DAMOP Student Travel Support
The number of students who attend the DAMOP annual meeting grows every year. This year the student registrants surpassed 50% at 515 out of a total of 1120. DAMOP Student Travel Support assists many students who might not otherwise be able to attend. This year 153 students applied and 85 students received $500 each in travel support. We thank the DAMOP Education Committee chaired by Jan Chaloupka (University of Northern Colorado) for their hard work in writing proposals to the funding agencies. This year, we thank NIST, ARO, AFOSR, NSF, and DAMOP for their generous financial support. Keep your eyes on upcoming newsletters and broadcast emails for information on how to apply for DAMOP 2011 Student Travel Support.
Plenary Prize Session
It is never too early to start thinking about nominations for the various prizes and awards sponsored by DAMOP and by the APS. Most prizes have a July 1 deadline except for the Thesis Prize, which typically has a December 1 deadline. An award nomination packet includes a substantial amount of supporting material so please do not wait until the last minute to prepare your nomination. More information on prizes of interest to the DAMOP community.
2010 Davison-Germer Prize
From: APS web page
Recipient: Chris Greene, JILA, University of Colorado
Citation: "For seminal contributions to theoretical AMO physics, including dissociative recombination, ultracold matter, and high-harmonic generation, and for the prediction of 'trilobite' long-range molecules."
Background: Chris Greene has been a Fellow of JILA and Professor of Physics at the University of Colorado at Boulder since 1989. His doctorate in theoretical atomic physics was earned in 1980 from the University of Chicago, under his advisor Ugo Fano. His undergraduate degree was in math and physics from the University of Nebraska-Lincoln in 1976, with an honors thesis supervised by Donal Burns. A one-year postdoctoral stint in Richard Zare's group at Stanford was then followed by 7.5 years on the faculty at Louisiana State University. Dr. Greene's theoretical research interests cover much of atomic, molecular, and optical physics, notably few-body processes in ultracold gases, dissociative recombination in electron collisions with molecular ions, photon-atom and photon-molecule interactions, and molecular Rydberg state behavior. Dr. Greene belongs to the American Physical Society, with service as DAMOP chair in 2002-3, the American Chemical Society, and the Optical Society of America. Other awards he has received to date include the 1991 I. I. Rabi Prize of the American Physical Society, a Visiting Miller Professorship at the University of California-Berkeley in 2007, and an Alexander von Humboldt Award for Senior U.S. Scientists in 2007. He was also an NSF Presidential Young Investigator and an Alfred P. Sloan Foundation Fellow.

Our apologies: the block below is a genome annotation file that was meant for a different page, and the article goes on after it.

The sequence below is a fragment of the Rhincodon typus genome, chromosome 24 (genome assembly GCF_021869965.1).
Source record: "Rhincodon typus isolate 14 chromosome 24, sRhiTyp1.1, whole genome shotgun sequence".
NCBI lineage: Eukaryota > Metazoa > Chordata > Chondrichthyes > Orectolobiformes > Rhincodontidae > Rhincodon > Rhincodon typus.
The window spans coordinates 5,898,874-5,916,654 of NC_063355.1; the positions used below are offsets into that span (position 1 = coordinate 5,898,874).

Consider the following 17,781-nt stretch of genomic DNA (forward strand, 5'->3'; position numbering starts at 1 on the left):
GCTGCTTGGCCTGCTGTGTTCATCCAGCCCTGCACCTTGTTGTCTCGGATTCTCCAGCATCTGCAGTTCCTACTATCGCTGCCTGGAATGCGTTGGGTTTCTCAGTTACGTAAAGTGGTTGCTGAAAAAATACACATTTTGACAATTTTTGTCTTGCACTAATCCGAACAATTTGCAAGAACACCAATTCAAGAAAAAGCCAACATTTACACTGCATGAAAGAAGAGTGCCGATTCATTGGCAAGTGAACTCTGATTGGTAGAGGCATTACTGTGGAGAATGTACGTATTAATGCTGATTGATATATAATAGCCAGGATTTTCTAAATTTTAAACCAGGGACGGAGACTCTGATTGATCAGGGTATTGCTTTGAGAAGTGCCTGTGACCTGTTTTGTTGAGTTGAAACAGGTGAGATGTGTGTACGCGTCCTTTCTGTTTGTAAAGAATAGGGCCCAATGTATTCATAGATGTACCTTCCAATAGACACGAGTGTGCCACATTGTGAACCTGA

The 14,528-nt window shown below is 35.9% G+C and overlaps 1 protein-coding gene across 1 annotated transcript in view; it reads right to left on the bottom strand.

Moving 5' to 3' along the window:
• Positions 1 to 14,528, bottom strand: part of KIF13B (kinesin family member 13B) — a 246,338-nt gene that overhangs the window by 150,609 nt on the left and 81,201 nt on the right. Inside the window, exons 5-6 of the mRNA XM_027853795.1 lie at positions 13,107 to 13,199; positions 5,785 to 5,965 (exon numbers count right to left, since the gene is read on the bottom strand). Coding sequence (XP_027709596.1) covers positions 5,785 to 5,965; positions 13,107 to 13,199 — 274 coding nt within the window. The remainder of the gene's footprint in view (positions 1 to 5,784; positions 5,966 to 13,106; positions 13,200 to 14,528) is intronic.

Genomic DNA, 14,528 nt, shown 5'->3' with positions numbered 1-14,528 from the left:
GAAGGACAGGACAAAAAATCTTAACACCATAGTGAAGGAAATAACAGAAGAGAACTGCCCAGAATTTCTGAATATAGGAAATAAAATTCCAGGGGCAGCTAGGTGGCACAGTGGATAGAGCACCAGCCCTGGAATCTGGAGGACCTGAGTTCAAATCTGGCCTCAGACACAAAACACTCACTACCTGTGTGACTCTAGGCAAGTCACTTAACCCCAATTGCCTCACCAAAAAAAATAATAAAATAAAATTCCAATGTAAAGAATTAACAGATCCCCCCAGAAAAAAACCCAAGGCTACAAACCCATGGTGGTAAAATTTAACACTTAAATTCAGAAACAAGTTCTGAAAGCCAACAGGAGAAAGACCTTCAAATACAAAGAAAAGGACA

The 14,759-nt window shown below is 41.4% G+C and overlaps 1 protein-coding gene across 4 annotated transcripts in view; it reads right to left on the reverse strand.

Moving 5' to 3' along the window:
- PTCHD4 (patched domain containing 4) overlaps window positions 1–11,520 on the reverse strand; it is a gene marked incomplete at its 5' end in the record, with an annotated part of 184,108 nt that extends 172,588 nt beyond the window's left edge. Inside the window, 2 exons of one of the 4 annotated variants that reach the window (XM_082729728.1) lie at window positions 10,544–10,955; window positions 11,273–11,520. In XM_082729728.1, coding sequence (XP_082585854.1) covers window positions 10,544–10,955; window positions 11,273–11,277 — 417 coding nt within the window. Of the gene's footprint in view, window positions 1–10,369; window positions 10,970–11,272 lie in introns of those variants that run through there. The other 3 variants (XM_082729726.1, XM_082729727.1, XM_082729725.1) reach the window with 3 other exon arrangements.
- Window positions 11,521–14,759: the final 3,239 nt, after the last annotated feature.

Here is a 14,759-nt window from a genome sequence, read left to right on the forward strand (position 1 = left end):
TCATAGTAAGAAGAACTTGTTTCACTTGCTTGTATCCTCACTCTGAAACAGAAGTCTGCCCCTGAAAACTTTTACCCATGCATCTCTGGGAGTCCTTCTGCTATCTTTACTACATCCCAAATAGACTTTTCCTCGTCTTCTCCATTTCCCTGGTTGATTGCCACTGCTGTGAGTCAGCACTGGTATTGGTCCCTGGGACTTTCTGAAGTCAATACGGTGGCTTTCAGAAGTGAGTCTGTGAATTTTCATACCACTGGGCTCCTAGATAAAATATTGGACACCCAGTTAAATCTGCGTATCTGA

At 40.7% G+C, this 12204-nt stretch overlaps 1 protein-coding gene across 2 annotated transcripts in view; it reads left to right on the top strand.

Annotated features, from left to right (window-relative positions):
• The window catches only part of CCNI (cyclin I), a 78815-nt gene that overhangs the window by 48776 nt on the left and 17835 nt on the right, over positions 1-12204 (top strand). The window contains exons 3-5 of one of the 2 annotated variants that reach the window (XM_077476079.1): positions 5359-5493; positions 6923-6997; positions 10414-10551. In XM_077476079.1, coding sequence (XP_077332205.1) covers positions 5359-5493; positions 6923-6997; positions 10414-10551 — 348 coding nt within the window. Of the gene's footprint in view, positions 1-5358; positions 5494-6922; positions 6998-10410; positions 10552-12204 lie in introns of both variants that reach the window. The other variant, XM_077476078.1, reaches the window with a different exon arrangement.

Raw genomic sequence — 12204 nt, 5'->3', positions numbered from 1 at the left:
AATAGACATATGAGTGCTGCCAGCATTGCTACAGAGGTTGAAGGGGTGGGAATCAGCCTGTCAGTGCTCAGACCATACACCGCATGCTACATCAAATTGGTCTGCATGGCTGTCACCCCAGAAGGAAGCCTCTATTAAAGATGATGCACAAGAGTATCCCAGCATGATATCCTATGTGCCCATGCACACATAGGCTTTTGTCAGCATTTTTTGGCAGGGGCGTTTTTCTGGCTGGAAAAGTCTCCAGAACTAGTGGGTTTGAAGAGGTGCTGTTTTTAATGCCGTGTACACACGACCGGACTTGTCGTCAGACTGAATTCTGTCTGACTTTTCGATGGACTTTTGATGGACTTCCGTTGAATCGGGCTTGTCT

2010 Will Allis Prize
From: APS web page
Recipient: Mark J. Kushner, University of Michigan
Citation: "For ground-breaking contributions to developing and applying hybrid plasma models that have advanced the fundamental understanding of the chemistry, surface kinetics, and energy transport in low temperature plasmas."